Geoffrey Wheatcroft

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Geoffrey Albert Wheatcroft (born 23 December 1945) is a British journalist, author, and historian.[1]

Early life and education[edit]

Wheatcroft is the son of Stephen Frederick Wheatcroft (1921–2016), OBE, and his first wife, Joyce (née Reed). He was born in London and raised at Hampstead. His father was an economist, serving as a governor of the London School of Economics, and an expert on civil aviation, serving as Commercial Planning manager for British Airways from 1946 to 1953, before working for various airlines as an independent consultant.[2][3][4]

Wheatcroft was educated at University College School, London, then New College, Oxford, where he read modern history.[5]

Publishing and journalism[edit]

Wheatcroft started work in publishing in 1968, working for Hamish Hamilton (1968–70), Michael Joseph (1971–1973), and Cassell & Co (1974–1975). In 1975, he became the assistant editor of The Spectator, moving to the post of literary editor, which he occupied from 1977 to 1981. During the 1981–1884 period, he worked as a reporter in South Africa before becoming editor of the Londoner's Diary gossip column in the London Evening Standard in 1985–1986. He was a Sunday Telegraph columnist in 1987–1991 and freelance 1993–1996, feature writer on the Daily Express, 1996–1997, and has since written for The Guardian, The Times Literary Supplement, The New York Review of Books, The New Republic, the Boston Globe, The Atlantic, The American Conservative, and other publications on both sides of the Atlantic.

His book The Controversy of Zion won a 1996 National Jewish Book Award.[6][7] His 2021 biography of Winston Churchill[8] was described by conservative historian Andrew Roberts in The Spectator as a "character assassination";[9] in The New York Times, Peter Baker wrote: "They are, of course, taking different views of the same man. Roberts's book was described in these pages as the best single-volume biography of Churchill yet written. Wheatcroft's could be the best single-volume indictment of Churchill yet written."[10]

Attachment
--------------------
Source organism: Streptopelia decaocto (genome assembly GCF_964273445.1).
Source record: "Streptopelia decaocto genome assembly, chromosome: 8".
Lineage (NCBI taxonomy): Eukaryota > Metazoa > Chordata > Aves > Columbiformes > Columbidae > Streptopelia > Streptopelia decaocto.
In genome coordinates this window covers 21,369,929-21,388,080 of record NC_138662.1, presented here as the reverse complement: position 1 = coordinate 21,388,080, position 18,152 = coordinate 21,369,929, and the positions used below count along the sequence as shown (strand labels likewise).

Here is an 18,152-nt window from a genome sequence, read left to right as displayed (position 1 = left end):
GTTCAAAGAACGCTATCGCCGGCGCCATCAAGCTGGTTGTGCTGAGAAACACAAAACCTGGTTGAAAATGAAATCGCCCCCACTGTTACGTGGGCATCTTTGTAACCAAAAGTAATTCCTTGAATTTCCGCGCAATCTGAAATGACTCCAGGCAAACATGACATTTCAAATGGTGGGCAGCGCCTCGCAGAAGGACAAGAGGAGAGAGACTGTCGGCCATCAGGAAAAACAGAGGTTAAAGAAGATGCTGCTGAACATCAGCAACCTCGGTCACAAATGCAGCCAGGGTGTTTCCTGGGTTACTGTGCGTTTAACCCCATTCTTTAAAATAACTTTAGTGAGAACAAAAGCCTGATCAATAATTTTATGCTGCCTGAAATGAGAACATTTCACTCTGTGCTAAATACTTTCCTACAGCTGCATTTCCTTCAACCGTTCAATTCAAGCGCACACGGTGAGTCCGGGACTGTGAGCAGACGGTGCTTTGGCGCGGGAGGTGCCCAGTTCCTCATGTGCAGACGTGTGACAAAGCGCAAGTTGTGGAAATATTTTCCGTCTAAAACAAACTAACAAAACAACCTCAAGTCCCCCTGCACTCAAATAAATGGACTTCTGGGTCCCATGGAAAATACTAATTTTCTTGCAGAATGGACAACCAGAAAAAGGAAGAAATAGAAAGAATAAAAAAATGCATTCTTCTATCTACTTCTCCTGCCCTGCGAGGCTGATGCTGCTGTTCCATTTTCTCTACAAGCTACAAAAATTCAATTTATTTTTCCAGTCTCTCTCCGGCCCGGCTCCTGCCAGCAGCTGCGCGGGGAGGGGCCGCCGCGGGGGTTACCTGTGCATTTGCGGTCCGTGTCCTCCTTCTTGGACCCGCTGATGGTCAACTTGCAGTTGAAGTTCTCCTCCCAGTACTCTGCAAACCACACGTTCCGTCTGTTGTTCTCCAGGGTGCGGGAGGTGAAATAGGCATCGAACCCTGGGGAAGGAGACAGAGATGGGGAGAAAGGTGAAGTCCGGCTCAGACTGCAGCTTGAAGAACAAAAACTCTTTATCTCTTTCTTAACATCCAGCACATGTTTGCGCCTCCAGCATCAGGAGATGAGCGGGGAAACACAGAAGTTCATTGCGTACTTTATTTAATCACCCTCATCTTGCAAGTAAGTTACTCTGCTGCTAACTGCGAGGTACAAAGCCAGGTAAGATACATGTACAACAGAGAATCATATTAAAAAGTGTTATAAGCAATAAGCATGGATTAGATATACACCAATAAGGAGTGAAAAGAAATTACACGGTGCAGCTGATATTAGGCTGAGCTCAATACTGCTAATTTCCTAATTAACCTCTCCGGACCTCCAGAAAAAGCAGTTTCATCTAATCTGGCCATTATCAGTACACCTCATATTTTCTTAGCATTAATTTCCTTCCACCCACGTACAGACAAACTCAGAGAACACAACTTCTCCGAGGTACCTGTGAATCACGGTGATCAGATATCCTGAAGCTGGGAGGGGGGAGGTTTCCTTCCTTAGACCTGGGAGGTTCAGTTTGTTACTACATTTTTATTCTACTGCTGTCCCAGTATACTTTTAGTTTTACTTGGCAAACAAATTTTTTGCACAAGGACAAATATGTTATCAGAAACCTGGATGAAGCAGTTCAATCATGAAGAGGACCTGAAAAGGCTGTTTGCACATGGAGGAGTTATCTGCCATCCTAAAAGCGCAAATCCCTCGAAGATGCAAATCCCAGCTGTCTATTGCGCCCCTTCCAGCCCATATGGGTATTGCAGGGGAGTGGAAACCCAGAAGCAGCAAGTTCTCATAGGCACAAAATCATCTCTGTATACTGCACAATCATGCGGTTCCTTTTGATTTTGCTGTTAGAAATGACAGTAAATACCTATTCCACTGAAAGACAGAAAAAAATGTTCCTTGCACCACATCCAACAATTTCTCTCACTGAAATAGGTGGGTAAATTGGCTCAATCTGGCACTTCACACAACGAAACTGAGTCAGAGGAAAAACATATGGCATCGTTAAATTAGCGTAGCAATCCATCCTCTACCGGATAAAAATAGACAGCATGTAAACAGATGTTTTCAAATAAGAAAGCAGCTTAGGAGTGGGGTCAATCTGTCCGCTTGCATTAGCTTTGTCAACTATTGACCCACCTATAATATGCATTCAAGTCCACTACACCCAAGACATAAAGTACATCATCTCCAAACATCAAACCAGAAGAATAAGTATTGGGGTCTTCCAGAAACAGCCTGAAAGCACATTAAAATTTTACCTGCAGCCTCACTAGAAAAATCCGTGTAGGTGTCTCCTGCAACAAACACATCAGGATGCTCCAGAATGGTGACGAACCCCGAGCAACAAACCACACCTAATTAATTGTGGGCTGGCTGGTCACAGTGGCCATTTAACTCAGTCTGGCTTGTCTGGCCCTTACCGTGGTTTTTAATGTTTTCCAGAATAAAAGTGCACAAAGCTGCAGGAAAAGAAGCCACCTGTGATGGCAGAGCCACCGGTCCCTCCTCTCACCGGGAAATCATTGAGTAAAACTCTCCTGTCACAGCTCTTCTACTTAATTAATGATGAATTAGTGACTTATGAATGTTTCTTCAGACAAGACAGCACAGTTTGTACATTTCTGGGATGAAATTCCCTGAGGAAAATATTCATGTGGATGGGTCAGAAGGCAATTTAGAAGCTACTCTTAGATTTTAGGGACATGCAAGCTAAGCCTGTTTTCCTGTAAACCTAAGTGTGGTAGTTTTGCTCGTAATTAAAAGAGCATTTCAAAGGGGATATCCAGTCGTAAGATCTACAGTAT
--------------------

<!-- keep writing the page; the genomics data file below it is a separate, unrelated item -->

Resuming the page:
Marriage and family[edit]

In 1990, Wheatcroft married Sally Muir, the daughter of Frank Muir. They live in Bath, Somerset, with their two children, Abigail and Gabriel.[11]


  • The Randlords (1985)
  • Absent Friends (1989)
  • The Controversy of Zion (1996)
  • The Strange Death of Tory England (2005)
  • Le Tour: A History of the Tour de France (2003, 2007, 2013)
  • Yo, Blair! (2007)
  • The Life and Afterlife of Winston Churchill (2021)


  • Who's Who (2008 edition) s.v. Geoffrey Wheatcroft


  1. ^ "Geoffrey Wheatcroft". Simon & Schuster. Retrieved 18 August 2021.
  2. ^ World Authors, 1995-2000, ed. Mari Rich, et al, H. W. Wilson, 2003, p. 839
  3. ^ "Stephen Wheatcroft, aviation expert – obituary". The Telegraph. 9 May 2016.
  4. ^ "Stephen Wheatcroft".
  5. ^ One Hundred Letters from Hugh Trevor-Roper, ed. Adam Sisman, Oxford University Press, 2014, p. 390
  6. ^ Geoffrey Wheatcroft, Most favored nation, The Boston Globe, 2 April 2006.
  7. ^ "Past Winners". Jewish Book Council. Retrieved 22 January 2020.{{cite web}}: CS1 maint: url-status (link)
  8. ^ Hastings, Max (7 November 2021). "Politicians Who Claim Churchill's Mantle Embody His Worst Traits". Bloodmber News. Retrieved 28 November 2021.
  9. ^ Roberts, Andrew (14 August 2021). "Churchill as villain – but is this a character assassination too far?". The Spectator. Retrieved 18 August 2021.
  10. ^ Baker, Peter (26 October 2021). "The Case Against Winston Churchill". The New York Times. ISSN 0362-4331. Retrieved 28 November 2021.
  11. ^ A Kentish Lad, Frank Muir, Corgi Books, 1998, p. 398

External links[edit]